dotnet nuget add source ./nuget --name "AdminWebsite Local" --configfile ./nuget.config

Our local nuget folder is now ready to use. Any .nupkg files we put in this folder will be visible to any solutions in our repo.

Building the Private Binaries

Now we need to convert our Examine projects we copied over back into a separate solution again. As I copied the entire Examine folder over as a sub-folder of my Web project, I just need to move the Examine folder up a couple of folders so it sits as a sibling to my Web project instead of inside it.

The original Examine solution file should be there too, but if not you should go copy it over from the source repo. Then you can open the solution in new Visual Studio window and compile it again.

Once it's all compiling, we need to build the nuget packages. We can do this using the dotnet pack command, which we saw in the GitHub action file we were looking at earlier.

The Examine library build script has been configured to take the version numbers in as parameters on the command line, so I've got to work out what version to give it. Other libraries you are working with may just use the data directly from the project files, in which case you would want to go and update the project files first.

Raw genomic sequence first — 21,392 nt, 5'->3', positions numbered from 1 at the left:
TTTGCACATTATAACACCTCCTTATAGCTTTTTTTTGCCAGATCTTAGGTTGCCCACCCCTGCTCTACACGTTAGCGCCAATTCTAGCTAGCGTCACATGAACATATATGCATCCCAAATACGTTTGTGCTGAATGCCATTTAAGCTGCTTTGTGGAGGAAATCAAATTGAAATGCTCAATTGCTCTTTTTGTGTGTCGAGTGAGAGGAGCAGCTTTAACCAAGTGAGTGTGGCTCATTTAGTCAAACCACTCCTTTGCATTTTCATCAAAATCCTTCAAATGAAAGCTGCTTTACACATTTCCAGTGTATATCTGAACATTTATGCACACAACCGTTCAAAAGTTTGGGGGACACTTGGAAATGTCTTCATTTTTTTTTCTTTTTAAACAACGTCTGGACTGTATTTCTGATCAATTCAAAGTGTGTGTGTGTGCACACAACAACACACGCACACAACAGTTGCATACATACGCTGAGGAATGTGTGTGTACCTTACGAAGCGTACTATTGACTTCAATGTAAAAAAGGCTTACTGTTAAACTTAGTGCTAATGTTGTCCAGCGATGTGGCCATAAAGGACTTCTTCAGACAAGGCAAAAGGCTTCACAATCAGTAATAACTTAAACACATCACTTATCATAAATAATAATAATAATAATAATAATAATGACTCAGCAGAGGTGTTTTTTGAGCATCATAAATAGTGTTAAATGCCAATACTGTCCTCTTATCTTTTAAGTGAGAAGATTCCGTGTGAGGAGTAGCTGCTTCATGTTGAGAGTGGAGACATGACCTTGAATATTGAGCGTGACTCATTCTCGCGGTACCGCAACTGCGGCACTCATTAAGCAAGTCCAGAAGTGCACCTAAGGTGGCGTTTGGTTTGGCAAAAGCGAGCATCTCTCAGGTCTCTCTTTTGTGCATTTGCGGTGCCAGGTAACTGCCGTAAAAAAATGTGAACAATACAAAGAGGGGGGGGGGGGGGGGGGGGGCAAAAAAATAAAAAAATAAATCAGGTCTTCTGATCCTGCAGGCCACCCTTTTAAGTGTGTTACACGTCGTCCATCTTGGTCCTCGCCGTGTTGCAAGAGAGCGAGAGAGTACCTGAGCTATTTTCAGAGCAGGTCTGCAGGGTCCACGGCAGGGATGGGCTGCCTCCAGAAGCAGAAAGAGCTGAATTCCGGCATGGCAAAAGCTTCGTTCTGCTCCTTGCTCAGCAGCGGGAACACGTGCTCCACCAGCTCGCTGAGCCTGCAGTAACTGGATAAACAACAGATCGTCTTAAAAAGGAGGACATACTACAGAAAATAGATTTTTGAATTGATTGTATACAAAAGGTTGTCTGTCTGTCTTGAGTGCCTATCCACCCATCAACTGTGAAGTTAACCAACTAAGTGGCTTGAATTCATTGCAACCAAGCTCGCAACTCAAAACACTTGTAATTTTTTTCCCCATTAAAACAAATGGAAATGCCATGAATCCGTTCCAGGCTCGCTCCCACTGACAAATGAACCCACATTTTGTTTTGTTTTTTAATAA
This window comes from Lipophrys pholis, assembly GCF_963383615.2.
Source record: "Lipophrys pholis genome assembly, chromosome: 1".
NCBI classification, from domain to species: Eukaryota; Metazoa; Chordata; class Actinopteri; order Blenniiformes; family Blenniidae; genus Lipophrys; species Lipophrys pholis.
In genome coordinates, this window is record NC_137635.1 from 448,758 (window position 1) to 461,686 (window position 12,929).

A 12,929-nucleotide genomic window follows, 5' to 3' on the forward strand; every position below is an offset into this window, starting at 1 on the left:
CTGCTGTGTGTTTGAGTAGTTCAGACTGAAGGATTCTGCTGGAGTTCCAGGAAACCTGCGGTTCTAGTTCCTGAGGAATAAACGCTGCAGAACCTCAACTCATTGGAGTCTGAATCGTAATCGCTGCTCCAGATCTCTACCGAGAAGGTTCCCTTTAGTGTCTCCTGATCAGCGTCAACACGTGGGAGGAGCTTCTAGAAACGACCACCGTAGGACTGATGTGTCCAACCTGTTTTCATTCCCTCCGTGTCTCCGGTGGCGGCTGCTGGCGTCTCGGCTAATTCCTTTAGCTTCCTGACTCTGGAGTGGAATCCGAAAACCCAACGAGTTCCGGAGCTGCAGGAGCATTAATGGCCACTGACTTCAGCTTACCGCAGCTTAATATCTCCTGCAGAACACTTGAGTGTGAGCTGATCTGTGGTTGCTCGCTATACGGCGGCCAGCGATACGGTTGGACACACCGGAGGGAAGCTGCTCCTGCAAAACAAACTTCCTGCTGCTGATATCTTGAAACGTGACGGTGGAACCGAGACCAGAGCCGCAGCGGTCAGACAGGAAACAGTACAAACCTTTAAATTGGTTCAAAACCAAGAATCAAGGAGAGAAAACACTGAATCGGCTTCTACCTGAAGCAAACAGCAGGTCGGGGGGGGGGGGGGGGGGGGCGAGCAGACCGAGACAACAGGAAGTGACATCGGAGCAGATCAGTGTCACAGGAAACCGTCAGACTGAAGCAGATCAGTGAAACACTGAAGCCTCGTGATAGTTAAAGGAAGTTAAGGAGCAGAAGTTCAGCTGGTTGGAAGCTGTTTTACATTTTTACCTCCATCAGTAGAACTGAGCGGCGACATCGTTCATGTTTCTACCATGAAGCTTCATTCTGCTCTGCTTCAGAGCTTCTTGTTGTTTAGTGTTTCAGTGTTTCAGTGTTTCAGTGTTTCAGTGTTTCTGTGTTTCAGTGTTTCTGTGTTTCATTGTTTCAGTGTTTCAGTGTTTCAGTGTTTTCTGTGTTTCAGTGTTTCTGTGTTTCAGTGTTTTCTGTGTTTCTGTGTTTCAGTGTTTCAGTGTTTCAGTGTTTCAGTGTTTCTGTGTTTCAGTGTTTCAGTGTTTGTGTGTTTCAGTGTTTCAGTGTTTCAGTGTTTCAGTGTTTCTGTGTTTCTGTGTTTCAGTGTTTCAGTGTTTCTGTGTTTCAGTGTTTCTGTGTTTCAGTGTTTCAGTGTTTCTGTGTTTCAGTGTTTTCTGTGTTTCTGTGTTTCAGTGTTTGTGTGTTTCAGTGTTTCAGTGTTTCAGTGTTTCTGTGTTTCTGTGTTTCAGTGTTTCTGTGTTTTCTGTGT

I'm going to use the version number "" for this build, which will mark it as a pre-release and remind me that it's my private build rather than an official one.

Here's the full command to build my private packages:

dotnet pack Examine.sln \
    --configuration Debug \
    -p:PackageVersion= \
    -p:AssemblyVersion= \
    -p:FileVersion= \
    -p:InformationalVersion= \
    -p:ContinuousIntegrationBuild=true \